Bourrier positions her work as a development from earlier studies focusing on disability in the nineteenth century, which identified the connection between a weak body, a mental capacity characterized in traditionally feminized terms and the use of disability as a mechanism from which to generate an emotional response (15-16). Her compelling argument suggests that representations of disability contributed to the development of narrative form in the period.
Bourrier begins building her case with readings of Charlotte Yonge’s The Heir of Redclyffe (1857) and Charles Kingsley’s Westward Ho! (1855) and Two Years Ago (1857). These readings act as a springboard for the rest of the book, allowing her to demonstrate the use of the strong man and weak man as a pairing that are mutually complementary. Bourrier makes use of muscular Christianity as a reference point, illustrating how the weak man gave the strong man an opportunity to display compassion whereas the weak man grew ever more able to ‘observe and articulate’ (30). Here Bourrier makes a clear case for the relationship between disability and authorship as the weak man becomes the lens through which the strong man is encountered.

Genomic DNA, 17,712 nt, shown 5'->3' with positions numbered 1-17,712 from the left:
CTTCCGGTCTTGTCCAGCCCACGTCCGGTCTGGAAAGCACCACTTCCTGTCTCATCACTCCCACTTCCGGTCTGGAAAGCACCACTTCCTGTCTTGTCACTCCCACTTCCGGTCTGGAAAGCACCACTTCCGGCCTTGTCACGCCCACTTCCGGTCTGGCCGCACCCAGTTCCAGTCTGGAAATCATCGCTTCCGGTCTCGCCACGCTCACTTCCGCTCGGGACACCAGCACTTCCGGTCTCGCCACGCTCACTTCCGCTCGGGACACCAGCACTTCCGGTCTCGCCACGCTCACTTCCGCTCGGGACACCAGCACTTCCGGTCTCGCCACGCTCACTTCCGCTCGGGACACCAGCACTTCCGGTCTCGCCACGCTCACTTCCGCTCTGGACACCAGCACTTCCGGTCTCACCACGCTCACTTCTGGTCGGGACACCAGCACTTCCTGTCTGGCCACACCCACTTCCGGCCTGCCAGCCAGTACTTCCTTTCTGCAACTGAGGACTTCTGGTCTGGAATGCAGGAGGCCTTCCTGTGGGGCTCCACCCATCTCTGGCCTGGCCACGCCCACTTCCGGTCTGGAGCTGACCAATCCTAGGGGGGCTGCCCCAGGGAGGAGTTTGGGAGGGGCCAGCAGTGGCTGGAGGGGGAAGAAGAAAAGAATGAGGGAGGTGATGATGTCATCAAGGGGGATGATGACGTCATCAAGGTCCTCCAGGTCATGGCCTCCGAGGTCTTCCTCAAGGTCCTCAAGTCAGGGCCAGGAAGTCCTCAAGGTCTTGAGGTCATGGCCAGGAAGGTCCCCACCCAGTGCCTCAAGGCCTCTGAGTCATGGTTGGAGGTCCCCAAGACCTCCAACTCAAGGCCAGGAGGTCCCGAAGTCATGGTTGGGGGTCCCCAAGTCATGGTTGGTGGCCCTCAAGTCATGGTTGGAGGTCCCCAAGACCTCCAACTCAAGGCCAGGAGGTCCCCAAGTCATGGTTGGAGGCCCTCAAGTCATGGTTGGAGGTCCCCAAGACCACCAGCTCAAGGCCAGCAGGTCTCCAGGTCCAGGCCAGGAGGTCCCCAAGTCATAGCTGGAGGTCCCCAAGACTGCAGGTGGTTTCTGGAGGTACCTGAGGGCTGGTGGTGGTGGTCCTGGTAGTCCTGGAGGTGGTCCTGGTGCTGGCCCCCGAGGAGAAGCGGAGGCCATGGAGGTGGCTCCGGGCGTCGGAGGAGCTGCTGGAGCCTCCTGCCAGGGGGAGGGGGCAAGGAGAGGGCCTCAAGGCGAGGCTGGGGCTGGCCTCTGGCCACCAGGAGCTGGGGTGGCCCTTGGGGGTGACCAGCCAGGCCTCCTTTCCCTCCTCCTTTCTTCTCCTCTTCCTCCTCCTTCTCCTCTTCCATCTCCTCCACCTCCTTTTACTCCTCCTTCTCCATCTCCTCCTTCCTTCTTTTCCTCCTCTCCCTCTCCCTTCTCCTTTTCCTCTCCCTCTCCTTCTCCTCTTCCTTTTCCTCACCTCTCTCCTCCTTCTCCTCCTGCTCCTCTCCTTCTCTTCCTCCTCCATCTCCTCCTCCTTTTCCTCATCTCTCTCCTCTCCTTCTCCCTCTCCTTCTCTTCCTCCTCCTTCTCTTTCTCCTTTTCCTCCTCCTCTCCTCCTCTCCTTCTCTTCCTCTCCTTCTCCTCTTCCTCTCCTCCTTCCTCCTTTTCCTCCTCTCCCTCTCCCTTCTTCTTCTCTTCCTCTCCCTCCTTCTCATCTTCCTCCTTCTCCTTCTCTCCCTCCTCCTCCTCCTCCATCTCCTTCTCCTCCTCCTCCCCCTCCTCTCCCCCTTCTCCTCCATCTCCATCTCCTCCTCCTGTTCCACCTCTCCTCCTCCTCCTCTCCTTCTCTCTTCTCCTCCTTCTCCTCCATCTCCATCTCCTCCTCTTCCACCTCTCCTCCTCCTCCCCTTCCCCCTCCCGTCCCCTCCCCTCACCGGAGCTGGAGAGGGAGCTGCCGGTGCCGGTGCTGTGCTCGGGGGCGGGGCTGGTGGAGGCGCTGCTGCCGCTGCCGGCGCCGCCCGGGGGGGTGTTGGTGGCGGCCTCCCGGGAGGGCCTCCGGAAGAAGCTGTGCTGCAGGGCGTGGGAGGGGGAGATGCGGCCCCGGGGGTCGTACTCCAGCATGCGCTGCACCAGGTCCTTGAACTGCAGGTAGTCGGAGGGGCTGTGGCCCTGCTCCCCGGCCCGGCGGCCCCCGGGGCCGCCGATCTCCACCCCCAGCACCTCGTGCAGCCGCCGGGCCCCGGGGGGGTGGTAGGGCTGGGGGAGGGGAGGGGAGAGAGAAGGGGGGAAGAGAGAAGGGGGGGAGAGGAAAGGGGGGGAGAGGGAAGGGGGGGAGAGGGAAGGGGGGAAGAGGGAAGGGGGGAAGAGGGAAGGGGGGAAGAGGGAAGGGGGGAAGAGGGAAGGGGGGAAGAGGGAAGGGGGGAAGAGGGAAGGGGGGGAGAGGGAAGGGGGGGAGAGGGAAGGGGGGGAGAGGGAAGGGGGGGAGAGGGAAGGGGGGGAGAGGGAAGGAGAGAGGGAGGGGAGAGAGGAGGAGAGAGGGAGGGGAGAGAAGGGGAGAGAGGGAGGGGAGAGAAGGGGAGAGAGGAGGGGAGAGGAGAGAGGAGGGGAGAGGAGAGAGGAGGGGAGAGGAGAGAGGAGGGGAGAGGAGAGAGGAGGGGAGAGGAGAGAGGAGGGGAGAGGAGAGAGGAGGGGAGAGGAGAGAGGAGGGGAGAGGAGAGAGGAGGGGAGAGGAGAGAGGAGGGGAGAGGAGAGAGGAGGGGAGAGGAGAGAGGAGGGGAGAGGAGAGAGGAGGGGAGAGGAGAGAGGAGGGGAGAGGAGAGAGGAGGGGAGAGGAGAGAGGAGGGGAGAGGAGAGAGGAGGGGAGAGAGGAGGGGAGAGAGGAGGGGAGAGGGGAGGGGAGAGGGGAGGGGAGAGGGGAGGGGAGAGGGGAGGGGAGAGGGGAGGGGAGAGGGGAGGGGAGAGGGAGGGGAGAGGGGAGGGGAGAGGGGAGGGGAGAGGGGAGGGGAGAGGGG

In Chapter Two Bourrier turns to the self-made man with a reading of Dinah Mulock Craik’s John Halifax, Gentleman (1856). Bourrier argues again for the complementary relationship between the weak and strong man and evidences this through John Halifax’s friendship with disabled Phineas Fletcher who holds a position within John’s household. Phineas’s friendship with John and his position in his household serve to better his observational capacities, allowing him to write John’s story. Simultaneously this provides Phineas with a vicarious other life. Phineas’s narration extends the depth of John’s character through moments of tenderness and reflection, which he would otherwise be incapable of articulating without the ‘feeling’ compassion of Phineas.